To create a test case, you convert a test in the Run Rule window and define the results that indicate a successful unit test. Each expected result consists of an assertion, which describes one or more conditions to test and the expected outcome for each condition. Test cases support several types of assertions that test various aspects of rule execution. The assertions available for a test case vary according to the type of rule tested.
Note: For a full explanation of the supported assertion types and their usage, see the Pega Community article Defining expected test results with assertions.
The following table provides some examples of assertions and their uses.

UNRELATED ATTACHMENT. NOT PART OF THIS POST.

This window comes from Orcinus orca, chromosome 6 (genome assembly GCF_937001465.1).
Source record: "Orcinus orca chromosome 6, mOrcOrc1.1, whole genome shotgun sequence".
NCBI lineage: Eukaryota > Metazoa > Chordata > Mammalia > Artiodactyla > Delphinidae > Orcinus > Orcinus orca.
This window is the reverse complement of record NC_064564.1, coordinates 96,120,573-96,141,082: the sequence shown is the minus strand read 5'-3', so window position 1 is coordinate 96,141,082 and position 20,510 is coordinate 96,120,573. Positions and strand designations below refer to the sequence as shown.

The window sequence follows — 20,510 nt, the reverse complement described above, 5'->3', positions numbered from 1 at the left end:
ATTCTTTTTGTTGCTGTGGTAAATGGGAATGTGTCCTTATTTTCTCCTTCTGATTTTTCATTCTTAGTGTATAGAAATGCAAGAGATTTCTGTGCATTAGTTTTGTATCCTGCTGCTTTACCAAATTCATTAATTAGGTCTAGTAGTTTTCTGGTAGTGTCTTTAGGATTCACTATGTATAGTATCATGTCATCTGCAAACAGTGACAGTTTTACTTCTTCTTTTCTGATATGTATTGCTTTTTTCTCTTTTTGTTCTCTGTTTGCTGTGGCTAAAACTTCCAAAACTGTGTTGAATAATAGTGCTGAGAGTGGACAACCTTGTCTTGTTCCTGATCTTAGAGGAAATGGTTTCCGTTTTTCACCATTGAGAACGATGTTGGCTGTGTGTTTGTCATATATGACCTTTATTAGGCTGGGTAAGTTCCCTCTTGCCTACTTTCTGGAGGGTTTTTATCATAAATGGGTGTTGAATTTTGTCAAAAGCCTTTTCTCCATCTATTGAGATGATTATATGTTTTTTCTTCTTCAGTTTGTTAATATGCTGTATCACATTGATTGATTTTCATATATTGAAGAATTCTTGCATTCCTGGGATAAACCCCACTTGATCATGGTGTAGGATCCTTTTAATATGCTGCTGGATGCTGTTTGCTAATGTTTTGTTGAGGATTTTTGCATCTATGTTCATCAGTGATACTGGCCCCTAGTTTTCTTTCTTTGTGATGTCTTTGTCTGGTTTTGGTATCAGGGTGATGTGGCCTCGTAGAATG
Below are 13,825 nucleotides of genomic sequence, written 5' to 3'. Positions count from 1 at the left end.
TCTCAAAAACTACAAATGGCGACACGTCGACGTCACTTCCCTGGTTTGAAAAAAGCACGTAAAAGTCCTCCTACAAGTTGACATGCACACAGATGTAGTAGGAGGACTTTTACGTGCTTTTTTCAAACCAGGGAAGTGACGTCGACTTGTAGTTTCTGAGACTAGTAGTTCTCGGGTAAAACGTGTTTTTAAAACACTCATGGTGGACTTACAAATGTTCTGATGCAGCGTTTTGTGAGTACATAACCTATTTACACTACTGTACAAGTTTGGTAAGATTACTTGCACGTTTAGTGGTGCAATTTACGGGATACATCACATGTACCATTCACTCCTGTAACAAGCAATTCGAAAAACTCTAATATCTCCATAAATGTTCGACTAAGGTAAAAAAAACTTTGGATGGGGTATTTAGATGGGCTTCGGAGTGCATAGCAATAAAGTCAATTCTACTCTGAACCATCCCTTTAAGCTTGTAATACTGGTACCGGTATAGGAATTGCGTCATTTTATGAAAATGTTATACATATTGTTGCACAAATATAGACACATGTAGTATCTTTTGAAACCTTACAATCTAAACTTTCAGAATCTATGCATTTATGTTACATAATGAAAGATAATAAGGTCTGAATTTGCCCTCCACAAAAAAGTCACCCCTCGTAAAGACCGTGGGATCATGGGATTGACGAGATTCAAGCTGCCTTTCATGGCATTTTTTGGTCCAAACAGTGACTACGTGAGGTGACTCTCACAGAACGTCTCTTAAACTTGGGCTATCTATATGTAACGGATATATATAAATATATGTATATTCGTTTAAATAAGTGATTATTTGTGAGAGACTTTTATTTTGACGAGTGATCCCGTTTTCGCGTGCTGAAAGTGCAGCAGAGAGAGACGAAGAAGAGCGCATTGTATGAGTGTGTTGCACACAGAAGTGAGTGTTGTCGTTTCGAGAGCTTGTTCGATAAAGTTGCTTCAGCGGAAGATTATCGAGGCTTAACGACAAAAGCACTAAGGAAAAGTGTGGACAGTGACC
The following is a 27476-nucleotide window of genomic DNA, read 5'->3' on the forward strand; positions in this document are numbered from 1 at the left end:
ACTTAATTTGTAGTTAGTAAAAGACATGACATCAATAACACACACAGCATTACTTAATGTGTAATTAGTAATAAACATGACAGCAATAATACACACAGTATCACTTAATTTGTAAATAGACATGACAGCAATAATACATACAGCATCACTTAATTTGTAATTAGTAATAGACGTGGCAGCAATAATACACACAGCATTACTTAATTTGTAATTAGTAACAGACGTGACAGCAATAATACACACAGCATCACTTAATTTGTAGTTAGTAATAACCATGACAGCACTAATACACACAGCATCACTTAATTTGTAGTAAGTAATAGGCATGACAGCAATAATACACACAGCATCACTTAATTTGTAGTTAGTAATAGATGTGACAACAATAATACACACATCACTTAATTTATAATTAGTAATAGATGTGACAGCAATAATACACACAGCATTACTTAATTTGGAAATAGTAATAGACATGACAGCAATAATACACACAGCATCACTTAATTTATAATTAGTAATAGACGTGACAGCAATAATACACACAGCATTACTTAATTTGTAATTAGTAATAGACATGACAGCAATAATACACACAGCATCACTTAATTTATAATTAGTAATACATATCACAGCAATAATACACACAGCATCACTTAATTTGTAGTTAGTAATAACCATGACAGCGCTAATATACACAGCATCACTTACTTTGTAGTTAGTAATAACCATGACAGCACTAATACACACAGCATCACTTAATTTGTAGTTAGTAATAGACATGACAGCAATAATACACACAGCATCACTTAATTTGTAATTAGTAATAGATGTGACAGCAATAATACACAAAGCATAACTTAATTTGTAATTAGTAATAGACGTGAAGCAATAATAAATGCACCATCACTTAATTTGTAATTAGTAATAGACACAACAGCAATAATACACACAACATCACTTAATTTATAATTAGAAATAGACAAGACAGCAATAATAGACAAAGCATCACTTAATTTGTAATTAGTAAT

|Property||Tests the value of the specified property. Requires the page on which the property is defined, a comparison operation, and a comparison value.||pxUrgencyWork is equal to 10|
|Decision result||Tests the value returned by a decision rule. Requires values for each input property needed by the decision rule to return the expected result.||When Referred by employee is false, return RecruitingWB|
|Expected run time||Tests whether a rule executes within an allowed amount of time. Requires a comparison operation and an allowed time in seconds.||Expected run time is less than or equal to three seconds|
|Page||Tests for the presence of a page in memory. Requires the name of the page and a comparison operation.||Page D_CoursesList has no errors.|